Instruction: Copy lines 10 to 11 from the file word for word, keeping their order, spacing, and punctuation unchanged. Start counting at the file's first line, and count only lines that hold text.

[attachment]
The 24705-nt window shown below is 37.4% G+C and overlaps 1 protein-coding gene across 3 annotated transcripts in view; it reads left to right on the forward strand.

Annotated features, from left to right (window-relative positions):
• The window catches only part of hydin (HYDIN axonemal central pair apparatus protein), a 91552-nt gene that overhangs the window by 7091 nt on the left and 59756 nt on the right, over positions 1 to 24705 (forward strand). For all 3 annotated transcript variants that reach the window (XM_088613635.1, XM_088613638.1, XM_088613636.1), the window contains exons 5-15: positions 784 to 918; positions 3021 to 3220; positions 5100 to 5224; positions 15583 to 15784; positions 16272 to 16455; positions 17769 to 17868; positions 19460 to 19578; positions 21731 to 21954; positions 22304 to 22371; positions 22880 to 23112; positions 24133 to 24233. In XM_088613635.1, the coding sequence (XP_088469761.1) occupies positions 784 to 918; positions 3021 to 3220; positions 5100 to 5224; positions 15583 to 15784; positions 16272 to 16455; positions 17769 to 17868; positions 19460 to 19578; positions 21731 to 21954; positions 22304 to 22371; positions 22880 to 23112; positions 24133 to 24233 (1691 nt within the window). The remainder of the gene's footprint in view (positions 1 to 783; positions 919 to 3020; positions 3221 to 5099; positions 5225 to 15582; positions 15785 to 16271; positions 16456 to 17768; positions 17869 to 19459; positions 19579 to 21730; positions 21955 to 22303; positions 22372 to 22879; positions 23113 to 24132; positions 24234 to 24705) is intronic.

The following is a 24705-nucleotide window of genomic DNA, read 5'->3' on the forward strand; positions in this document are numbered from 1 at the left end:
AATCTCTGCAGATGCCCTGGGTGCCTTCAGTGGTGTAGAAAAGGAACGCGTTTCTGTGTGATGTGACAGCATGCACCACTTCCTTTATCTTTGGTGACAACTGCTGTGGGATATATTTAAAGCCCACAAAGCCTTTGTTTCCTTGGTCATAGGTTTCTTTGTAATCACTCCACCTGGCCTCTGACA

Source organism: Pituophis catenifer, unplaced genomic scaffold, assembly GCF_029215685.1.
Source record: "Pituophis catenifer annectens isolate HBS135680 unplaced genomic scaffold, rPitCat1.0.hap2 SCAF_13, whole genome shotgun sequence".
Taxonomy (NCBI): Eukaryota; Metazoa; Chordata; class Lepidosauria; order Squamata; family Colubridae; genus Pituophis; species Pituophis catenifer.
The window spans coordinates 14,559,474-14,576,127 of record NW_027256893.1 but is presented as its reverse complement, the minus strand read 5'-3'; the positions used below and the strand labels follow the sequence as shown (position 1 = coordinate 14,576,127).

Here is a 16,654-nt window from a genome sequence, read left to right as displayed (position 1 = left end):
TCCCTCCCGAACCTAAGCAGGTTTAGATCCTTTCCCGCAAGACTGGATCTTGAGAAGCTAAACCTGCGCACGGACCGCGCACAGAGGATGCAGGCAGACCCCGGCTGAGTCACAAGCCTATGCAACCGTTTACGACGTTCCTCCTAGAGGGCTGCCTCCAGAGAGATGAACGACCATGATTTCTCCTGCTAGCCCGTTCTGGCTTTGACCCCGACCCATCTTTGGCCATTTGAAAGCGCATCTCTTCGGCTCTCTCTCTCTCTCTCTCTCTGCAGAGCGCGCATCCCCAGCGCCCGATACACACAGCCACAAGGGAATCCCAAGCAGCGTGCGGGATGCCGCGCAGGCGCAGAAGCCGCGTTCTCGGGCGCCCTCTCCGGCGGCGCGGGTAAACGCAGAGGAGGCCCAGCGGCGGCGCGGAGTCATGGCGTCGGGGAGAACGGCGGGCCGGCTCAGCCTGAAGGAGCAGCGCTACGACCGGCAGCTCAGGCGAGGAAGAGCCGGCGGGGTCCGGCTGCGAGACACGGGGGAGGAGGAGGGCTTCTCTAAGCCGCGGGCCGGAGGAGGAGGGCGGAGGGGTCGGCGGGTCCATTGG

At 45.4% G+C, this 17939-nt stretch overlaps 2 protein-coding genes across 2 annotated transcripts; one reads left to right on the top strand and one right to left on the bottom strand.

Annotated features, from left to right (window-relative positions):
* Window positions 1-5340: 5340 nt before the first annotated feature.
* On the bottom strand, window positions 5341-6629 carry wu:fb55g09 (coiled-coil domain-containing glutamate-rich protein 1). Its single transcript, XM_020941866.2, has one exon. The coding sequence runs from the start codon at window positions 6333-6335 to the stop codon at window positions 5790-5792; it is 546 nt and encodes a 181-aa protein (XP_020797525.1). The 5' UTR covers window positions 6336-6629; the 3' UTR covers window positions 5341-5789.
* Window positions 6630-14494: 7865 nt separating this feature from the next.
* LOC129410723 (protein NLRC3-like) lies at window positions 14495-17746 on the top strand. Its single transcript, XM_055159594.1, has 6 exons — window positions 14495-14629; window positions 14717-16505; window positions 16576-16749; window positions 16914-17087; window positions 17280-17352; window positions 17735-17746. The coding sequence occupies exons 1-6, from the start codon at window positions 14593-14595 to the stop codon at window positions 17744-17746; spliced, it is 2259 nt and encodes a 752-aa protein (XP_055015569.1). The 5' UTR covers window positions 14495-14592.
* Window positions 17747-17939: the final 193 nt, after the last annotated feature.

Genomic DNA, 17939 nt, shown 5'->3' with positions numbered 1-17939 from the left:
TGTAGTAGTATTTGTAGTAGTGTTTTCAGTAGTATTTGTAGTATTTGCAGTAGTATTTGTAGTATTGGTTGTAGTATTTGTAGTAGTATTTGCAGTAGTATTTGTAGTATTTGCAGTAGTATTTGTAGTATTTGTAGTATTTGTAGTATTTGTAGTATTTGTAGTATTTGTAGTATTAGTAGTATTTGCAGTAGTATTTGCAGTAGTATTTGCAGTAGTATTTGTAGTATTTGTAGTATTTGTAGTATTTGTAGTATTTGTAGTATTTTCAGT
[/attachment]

Here is a 16,654-nt window from a genome sequence, read left to right as displayed (position 1 = left end):
TCCCTCCCGAACCTAAGCAGGTTTAGATCCTTTCCCGCAAGACTGGATCTTGAGAAGCTAAACCTGCGCACGGACCGCGCACAGAGGATGCAGGCAGACCCCGGCTGAGTCACAAGCCTATGCAACCGTTTACGACGTTCCTCCTAGAGGGCTGCCTCCAGAGAGATGAACGACCATGATTTCTCCTGCTAGCCCGTTCTGGCTTTGACCCCGACCCATCTTTGGCCATTTGAAAGCGCATCTCTTCGGCTCTCTCTCTCTCTCTCTCTCTGCAGAGCGCGCATCCCCAGCGCCCGATACACACAGCCACAAGGGAATCCCAAGCAGCGTGCGGGATGCCGCGCAGGCGCAGAAGCCGCGTTCTCGGGCGCCCTCTCCGGCGGCGCGGGTAAACGCAGAGGAGGCCCAGCGGCGGCGCGGAGTCATGGCGTCGGGGAGAACGGCGGGCCGGCTCAGCCTGAAGGAGCAGCGCTACGACCGGCAGCTCAGGCGAGGAAGAGCCGGCGGGGTCCGGCTGCGAGACACGGGGGAGGAGGAGGGCTTCTCTAAGCCGCGGGCCGGAGGAGGAGGGCGGAGGGGTCGGCGGGTCCATTGG